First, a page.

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Seven Random Things About Dave - Blather. Rants. Repeat.
A Møøse once bit my sister ...
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Seven Random Things About Dave
Not even ten would really be enough, when you have 33 late night years split between two networks and studios.  Still, in fairness, I haven't been a regular for that many of them, so seven is probably about right- and I am not going to just ape a top ten list on the final night for doing so.

We first heard about this weird daytime show by this weird guy when I was in college. He wasn't a Hollywood star, nor did he have the Lampoon or SCTV pedigrees that were virtual tickets to getting past the cool-comedy gatekeepers of the era. He had done jokes for and/or with Mary Tyler Moore, and not even her beloved sitcom but her short-lived variety show, gonged after three episodes.  Here's a clip I doubt we'll see tonight- from 1978, of Mary singing with Dave and, um, Batman?!?



But this NBC thing wasn't just edgy, it was over the edge. It also went completely over the heads of the hausfraus that were home on weekdays waiting for their "stories" to come on. So NBC had to do SOMETHING with this talent, and fortunately, it found a place to put him just as his comedy was becoming better known: a post-Carson slot previously occupied by the fair-enough-I'll-buy-that-hahahahaHA drollness of longtime NBC News anchor Tom Snyder:

In 1981, Johnny Carson, after several years of acrimony, settled a contract dispute with NBC with an agreement that kept him with the network, and among the terms of the agreement was that Carson would gain control of the time slot following The Tonight Show. On November 9, 1981, NBC and Carson's production company Carson Productions announced the creation of Late Night with David Letterman, a program set to premiere in early 1982 in the 12:30 a.m. time slot Monday through Thursday.

Years later, Dave repaid Tom for the time slot by tapping him to host the new CBS 12:30 Late Late gig for its first incarnation.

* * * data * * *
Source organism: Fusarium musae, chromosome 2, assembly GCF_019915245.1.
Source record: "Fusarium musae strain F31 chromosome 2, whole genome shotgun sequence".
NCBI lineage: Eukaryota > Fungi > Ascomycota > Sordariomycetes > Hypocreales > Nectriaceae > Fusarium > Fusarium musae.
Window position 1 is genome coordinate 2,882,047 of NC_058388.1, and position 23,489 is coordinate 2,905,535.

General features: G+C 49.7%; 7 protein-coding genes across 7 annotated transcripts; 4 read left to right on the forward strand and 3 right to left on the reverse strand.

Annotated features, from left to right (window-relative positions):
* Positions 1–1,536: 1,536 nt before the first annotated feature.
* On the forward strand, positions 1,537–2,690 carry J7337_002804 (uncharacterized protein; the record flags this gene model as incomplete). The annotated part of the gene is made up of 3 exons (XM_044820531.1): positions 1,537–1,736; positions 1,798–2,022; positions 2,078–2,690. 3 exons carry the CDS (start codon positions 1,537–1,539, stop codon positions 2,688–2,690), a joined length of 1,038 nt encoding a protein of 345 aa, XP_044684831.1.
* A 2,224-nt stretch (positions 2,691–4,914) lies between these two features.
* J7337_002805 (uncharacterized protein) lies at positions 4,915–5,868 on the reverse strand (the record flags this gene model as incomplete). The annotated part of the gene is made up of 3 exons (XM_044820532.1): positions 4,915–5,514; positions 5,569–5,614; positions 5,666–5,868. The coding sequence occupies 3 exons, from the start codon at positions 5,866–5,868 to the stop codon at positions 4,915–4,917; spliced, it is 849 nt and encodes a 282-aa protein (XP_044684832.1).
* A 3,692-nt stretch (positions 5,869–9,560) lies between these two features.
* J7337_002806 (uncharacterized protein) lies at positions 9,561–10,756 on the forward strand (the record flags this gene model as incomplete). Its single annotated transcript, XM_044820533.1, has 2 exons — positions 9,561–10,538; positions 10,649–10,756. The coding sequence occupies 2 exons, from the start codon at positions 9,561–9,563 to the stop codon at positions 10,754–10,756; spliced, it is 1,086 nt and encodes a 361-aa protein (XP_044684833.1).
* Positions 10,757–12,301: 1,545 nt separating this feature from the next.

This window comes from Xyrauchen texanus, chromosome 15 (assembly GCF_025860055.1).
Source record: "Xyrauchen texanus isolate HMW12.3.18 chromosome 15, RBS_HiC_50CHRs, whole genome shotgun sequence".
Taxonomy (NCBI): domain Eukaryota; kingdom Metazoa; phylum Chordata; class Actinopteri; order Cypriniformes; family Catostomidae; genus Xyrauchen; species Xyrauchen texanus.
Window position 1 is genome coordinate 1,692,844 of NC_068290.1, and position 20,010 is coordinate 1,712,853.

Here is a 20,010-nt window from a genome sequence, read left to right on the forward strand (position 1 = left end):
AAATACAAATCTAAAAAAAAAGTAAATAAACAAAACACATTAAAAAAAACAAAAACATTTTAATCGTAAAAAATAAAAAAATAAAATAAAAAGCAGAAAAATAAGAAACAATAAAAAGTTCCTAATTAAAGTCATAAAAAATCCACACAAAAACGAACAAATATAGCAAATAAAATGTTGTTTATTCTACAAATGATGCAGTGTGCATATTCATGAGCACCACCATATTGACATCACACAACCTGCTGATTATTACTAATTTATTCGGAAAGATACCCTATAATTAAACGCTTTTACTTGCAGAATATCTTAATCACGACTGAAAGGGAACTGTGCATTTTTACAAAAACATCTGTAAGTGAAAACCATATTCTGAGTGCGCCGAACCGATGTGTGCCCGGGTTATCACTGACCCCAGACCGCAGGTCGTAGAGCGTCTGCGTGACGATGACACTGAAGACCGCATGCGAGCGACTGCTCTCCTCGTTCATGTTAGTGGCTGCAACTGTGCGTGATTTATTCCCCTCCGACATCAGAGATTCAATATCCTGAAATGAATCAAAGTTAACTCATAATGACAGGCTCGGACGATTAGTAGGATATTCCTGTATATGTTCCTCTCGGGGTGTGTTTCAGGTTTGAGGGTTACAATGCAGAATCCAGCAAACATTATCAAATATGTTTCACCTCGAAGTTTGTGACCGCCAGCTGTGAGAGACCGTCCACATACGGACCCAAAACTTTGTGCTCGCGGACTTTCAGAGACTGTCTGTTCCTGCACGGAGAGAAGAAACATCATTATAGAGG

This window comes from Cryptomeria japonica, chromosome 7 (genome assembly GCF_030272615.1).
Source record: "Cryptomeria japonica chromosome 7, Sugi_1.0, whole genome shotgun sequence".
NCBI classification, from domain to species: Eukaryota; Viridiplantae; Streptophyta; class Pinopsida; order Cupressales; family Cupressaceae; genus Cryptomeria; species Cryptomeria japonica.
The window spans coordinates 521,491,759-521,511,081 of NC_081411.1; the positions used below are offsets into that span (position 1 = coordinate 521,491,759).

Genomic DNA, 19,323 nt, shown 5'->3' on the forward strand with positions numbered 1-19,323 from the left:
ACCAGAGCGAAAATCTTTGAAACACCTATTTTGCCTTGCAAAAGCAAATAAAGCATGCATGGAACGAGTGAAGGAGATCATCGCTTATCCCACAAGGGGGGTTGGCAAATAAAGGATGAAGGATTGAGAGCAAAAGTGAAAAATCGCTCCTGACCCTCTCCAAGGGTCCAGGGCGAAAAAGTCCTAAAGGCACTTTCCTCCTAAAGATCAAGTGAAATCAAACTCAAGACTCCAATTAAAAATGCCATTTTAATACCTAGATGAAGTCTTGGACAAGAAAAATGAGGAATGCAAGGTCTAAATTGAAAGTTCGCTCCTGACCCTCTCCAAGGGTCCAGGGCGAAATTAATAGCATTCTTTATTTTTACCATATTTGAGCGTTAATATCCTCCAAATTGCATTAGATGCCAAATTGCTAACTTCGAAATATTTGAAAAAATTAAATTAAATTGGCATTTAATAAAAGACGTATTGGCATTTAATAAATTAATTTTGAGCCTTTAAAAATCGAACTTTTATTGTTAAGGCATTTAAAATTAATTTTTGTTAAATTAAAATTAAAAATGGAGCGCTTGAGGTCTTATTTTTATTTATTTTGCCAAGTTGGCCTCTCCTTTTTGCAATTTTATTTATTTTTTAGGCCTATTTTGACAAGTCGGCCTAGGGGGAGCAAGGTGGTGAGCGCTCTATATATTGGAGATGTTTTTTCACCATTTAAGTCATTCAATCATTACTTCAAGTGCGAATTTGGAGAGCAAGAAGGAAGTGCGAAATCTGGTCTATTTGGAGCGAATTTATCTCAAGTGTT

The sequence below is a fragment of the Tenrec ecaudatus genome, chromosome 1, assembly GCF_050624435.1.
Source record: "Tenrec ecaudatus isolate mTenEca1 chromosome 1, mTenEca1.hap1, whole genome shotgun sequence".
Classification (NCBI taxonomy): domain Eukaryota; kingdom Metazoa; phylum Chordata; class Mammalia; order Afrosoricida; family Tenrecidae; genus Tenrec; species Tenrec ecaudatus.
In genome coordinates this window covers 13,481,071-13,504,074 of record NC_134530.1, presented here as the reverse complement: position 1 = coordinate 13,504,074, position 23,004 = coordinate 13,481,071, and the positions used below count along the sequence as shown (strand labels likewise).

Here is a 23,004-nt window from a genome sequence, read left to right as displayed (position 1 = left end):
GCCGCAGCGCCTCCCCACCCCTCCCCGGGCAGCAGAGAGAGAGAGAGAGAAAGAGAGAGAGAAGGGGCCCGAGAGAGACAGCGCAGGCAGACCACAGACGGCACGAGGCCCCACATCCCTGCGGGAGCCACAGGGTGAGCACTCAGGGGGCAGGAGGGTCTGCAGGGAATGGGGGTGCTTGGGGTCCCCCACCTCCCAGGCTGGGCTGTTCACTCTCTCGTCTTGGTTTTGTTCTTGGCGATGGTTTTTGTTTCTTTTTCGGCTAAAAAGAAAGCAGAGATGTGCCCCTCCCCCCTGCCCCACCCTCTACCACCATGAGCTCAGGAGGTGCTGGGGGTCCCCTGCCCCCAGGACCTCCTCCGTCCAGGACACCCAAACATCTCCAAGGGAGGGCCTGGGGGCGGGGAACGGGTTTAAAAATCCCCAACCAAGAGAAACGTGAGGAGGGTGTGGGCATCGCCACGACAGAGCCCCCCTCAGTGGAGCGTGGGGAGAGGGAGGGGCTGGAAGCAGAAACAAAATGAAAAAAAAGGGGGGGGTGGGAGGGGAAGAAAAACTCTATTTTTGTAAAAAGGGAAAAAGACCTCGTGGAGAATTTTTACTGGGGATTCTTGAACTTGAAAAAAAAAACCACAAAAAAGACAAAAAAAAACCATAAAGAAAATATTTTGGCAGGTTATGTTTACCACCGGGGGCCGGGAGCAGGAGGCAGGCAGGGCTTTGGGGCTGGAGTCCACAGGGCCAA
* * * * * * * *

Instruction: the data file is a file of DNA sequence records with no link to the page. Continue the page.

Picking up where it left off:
The rest of the history is better known, and will be homaged ad infinitum tonight (I missed Dylan's performance last night because I didn't set the DVR to go long enough, and I've got four hours booked on tonight's disk).  So, from Not the Home Office in East Otto, New York, those Seven Random Things:



I might miss this most of all. It's one thing that hasn't changed At All in the quarter century we've owned a recording device and thus could watch, whether nightly or occasionally. Dave enjoys what he creates, and especially what his guests create for him. Hearing him laugh his fool head off through Monday night's Tom Hanks re-creation of Ron Howard on the set of Inferno was enough to make me want to see this latest Dan Brown film- and that's saying something. I laugh that distinct he-he-HEEEE! almost weekly and always smile on realizing the meta in that.




Letterman has always been good to those who were good to him, and pays it forward, sideways, up and to the left with those friends of his and the show. Bill Murray was his first guest on the morning show, on Late Night, after his move to CBS, and he effectively closed the place last night. The only other guest at the desk was not an A-list celebrity (who've been tripping over themselves to get the final-week-episodes' glows on their resumes) but Rupert Jee, proprietor of the Hello Deli adjacent to the studio and butt of/ participant in hundreds of Dave bits in his decades in the neighborhood. Likewise, so many of his crew go back to the Late Night beginnings, from Paul to producers to Biff- there've been two announcers in 33 years.


(I said these would be random, didn't I?)